Definition and Examples of "Exophora" in English Grammar


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In English grammar, exophora is the use of a pronoun or other word or phrase to refer to someone or something outside the text. Contrast with endophora

Adjective: exophoric

Pronunciation: EX-o-for-uh

Also known as: exophoric reference

Etymology: From the Greek, "beyond" + "carry"

Exophoric pronouns, says Rom Harré, "are those which are disambiguated for reference only if the hearer is fully apprised of the context of use, for instance by being present on the occasion of utterance" ("Some Narrative Conventions of Scientific Discourse," 1990).

Because exophoric reference is so dependent on context, it's more commonly found in speech and in dialogue than in expository prose.

Examples and Observations

  • "That man over there says that women need to be helped into carriages, and lifted over ditches, and to have the best place everywhere... Then they talk about this thing in the head; what's this they call it? [Member of audience says, 'intellect.'] That's it, honey. What's that got to do with women's rights or negroes' rights? If my cup won't hold but a pint, and yours holds a quart, wouldn't you be mean not to let me have my little half measure full?"
    (Sojourner Truth, "Ain't I a Woman?" 1851)

Examples of Exophoric References in Conversation

"The excerpt below, taken from a conversation between two people discussing real estate listings, contains a number of instances of exophoric reference, all highlighted in [italics]:

Speaker A: I'm hungry. Ooh look at that. Six bedrooms. Jesus. It's quite cheap for six bedrooms isn't it seventy thou. Not that we could afford it anyway. Is that the one you were on about?
Speaker B:
Don't know.

The personal pronouns I, we, and you are each exophoric because they refer to the individuals engaged in the conversation. The pronoun I refers to the speaker, we to both the speaker and the person being addressed, and you to the addressee. The pronoun that is also exophoric because this pronoun refers to a particular description in a written text that the two speakers are reading together."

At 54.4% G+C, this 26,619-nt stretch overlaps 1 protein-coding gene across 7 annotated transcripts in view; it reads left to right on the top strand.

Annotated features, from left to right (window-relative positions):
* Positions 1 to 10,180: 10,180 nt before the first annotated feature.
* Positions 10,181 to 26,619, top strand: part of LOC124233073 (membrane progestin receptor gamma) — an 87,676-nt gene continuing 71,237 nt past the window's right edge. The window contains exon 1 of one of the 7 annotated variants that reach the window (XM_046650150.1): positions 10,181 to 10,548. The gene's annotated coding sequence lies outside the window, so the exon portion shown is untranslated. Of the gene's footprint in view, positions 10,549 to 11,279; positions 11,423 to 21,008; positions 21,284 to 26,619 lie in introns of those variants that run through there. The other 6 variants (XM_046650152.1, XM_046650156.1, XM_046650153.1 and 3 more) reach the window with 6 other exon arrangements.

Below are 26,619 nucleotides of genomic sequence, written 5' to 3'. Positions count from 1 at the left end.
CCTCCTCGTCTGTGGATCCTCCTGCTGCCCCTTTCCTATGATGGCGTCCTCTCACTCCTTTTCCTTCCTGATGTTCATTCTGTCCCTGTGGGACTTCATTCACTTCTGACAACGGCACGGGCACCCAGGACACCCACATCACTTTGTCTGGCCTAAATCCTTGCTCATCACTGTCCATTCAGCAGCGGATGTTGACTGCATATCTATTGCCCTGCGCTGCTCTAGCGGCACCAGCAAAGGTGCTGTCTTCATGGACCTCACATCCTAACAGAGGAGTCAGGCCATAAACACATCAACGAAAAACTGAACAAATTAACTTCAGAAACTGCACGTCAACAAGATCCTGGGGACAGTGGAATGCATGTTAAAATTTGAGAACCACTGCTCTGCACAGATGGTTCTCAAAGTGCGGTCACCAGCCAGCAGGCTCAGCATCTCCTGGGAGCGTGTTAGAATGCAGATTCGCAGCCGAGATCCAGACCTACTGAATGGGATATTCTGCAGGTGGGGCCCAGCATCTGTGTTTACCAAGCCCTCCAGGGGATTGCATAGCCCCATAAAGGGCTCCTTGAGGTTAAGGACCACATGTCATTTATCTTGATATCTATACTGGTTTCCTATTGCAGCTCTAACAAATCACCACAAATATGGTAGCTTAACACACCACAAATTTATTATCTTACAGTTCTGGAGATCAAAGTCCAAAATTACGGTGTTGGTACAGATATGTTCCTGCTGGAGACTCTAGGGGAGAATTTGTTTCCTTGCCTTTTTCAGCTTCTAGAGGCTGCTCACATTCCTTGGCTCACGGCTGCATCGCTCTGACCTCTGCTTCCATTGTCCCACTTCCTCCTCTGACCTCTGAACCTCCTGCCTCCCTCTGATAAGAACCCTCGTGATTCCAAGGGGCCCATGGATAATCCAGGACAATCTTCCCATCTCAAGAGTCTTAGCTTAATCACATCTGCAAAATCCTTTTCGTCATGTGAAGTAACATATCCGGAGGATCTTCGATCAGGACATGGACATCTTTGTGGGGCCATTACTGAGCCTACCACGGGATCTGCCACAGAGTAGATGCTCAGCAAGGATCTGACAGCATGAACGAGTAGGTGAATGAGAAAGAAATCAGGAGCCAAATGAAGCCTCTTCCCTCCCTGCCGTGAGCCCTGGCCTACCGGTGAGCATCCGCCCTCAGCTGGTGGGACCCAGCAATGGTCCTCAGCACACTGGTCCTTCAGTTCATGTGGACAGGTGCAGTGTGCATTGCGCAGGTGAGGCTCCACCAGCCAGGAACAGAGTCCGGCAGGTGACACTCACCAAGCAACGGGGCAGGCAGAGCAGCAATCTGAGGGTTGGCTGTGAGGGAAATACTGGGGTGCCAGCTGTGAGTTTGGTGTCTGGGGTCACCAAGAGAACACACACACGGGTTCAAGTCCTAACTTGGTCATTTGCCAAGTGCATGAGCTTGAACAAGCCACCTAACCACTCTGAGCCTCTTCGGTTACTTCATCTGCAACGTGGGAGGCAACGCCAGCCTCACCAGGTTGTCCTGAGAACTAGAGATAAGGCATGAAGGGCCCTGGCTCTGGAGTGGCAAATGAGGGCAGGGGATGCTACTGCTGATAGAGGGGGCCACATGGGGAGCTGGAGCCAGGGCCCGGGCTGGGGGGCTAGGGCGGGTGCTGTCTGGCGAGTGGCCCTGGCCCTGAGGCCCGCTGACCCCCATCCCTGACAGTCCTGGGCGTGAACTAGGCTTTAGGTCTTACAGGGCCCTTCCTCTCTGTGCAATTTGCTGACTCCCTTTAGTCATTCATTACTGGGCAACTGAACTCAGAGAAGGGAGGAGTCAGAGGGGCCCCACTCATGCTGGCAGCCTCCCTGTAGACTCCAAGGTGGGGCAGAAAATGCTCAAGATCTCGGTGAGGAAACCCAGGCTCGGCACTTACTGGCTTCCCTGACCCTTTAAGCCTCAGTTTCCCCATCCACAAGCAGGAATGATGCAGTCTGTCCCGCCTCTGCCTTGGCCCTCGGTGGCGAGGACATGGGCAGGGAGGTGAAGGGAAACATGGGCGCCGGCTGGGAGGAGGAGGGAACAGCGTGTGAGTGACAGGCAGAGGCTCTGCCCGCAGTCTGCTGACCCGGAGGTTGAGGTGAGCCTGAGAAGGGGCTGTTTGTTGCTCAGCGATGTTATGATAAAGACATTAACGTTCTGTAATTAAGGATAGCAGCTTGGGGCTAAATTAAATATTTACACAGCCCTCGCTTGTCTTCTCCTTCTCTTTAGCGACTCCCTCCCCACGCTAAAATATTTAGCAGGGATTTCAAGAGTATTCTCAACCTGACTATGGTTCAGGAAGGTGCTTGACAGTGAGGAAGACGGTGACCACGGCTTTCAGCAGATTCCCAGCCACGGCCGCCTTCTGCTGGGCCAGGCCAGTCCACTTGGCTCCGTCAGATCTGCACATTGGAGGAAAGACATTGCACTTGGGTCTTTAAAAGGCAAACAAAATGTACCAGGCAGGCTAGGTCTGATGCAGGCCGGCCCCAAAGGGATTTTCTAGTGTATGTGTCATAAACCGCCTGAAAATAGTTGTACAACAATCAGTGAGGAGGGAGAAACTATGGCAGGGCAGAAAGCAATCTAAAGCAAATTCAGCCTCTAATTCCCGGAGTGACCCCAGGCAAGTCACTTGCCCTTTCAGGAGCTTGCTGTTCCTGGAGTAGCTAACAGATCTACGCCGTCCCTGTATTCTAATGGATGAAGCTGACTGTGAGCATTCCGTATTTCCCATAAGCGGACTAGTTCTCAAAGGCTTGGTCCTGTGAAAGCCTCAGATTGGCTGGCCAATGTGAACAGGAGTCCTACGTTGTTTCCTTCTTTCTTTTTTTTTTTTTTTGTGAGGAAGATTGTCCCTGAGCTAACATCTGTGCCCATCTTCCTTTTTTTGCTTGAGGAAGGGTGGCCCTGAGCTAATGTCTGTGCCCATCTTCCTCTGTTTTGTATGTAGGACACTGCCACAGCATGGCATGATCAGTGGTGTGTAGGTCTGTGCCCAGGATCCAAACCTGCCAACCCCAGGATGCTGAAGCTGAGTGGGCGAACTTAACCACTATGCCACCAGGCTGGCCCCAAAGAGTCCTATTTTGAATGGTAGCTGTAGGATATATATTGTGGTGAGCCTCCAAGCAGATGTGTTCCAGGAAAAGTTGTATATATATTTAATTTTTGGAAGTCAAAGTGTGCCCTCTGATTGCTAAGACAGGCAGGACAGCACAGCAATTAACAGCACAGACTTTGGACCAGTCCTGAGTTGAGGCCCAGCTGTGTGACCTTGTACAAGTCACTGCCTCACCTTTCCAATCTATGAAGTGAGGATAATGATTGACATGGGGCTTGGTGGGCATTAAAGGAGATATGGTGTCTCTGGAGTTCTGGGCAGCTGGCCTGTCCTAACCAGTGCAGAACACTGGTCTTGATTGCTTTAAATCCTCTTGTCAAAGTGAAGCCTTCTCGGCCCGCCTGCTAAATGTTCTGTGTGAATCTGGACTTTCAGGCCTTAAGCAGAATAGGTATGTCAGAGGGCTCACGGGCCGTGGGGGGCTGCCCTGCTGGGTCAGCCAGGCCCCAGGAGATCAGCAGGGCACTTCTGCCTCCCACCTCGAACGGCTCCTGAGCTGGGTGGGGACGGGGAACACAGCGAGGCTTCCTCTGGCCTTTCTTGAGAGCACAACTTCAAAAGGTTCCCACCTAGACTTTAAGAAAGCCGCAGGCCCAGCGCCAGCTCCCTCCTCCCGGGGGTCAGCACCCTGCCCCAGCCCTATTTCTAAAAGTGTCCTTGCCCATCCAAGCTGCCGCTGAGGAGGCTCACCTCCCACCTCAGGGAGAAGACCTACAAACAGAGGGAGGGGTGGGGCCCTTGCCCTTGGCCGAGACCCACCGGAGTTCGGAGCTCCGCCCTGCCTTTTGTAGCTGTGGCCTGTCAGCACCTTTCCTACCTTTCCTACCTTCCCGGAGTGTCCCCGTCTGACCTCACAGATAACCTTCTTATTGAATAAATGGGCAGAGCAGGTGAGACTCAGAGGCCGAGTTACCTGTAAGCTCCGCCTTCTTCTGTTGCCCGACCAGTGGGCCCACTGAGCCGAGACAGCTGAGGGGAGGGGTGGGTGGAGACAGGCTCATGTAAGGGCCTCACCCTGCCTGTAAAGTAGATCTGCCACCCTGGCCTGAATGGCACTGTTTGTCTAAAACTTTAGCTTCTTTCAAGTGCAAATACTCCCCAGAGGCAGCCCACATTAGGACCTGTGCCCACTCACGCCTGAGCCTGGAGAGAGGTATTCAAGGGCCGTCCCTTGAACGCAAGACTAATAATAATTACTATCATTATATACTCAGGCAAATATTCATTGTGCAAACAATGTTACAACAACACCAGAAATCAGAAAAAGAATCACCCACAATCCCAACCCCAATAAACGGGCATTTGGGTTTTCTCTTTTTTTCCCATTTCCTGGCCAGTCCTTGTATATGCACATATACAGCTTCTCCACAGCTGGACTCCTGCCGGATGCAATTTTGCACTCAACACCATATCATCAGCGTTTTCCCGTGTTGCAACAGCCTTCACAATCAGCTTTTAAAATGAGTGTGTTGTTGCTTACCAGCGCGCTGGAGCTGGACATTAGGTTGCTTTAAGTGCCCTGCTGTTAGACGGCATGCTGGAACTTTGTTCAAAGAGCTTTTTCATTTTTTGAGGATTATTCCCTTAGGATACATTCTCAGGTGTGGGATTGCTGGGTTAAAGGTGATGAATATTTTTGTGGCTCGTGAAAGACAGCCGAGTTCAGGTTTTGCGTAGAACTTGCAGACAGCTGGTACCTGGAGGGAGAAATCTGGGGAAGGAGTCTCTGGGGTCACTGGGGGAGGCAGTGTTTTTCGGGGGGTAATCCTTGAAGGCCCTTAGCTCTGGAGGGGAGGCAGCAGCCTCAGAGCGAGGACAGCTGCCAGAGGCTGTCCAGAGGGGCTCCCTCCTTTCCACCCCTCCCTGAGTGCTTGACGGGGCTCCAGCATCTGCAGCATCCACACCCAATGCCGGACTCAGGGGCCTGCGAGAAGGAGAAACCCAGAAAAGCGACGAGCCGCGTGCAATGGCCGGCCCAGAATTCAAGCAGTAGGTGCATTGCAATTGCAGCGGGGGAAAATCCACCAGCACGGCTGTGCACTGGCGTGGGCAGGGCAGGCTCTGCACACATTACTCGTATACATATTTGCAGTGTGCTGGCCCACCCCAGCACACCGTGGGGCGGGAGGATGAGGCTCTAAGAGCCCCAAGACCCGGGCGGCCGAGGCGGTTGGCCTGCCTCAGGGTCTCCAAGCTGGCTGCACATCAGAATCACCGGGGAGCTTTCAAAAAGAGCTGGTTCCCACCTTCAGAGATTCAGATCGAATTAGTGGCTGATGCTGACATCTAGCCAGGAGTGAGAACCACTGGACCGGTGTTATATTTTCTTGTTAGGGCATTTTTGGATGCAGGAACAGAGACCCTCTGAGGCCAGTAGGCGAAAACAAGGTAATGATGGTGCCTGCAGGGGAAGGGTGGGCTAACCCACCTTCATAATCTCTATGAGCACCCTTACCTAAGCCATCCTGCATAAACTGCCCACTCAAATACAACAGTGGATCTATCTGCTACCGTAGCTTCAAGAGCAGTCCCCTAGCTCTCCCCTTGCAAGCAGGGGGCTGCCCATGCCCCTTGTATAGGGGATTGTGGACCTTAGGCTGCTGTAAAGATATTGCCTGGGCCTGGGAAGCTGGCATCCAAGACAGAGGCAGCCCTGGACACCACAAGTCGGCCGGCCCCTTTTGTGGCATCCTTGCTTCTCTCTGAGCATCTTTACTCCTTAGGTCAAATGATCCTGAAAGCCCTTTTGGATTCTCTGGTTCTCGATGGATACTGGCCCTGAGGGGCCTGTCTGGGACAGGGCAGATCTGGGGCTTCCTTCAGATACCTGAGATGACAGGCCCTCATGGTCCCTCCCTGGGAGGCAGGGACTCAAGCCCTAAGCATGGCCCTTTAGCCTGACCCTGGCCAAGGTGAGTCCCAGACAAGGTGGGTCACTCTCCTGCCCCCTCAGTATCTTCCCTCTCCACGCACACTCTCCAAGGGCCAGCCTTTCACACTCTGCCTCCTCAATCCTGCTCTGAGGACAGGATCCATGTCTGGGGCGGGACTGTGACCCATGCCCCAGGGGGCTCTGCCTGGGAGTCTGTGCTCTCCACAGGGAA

(Charles F. Meyer, Introducing English Linguistics. Cambridge University Press, 2010)

The Multi-Exophoric You

"In discourse in general, the third person pronouns may be either endophoric, referring to a noun phrase within the text... or exophoric, referring to someone or something manifest to the participants from the situation or from their mutual knowledge ('Here he is,' for example, on seeing someone who both sender and receiver are expecting)... "In songs, 'you' ... is multi-exophoric, as it may refer to many people in the actual and fictional situation. Take for example:

Well in my heart you are my darling,
At my gate you're welcome in,
At my gate I'll meet you darling,
If your love I could only win.

This is the plea of one lover to another... The receiver of the song is apparently overhearing one half of a dialogue. "I" is the singer, and "you" is her lover. Alternatively, and most frequently, especially away from live performance, the receiver projects herself into the persona of the addresser and hears the song as though it is her own words to her own lover. Alternatively, the listener may project herself into the persona of the singer's lover and hear the singer addressing her."
(Guy Cook, The Discourse of Advertising. Routledge, 1992)

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Your Citation
Nordquist, Richard. "Definition and Examples of "Exophora" in English Grammar." ThoughtCo, Apr. 5, 2023, Nordquist, Richard. (2023, April 5). Definition and Examples of "Exophora" in English Grammar. Retrieved from Nordquist, Richard. "Definition and Examples of "Exophora" in English Grammar." ThoughtCo. (accessed June 2, 2023).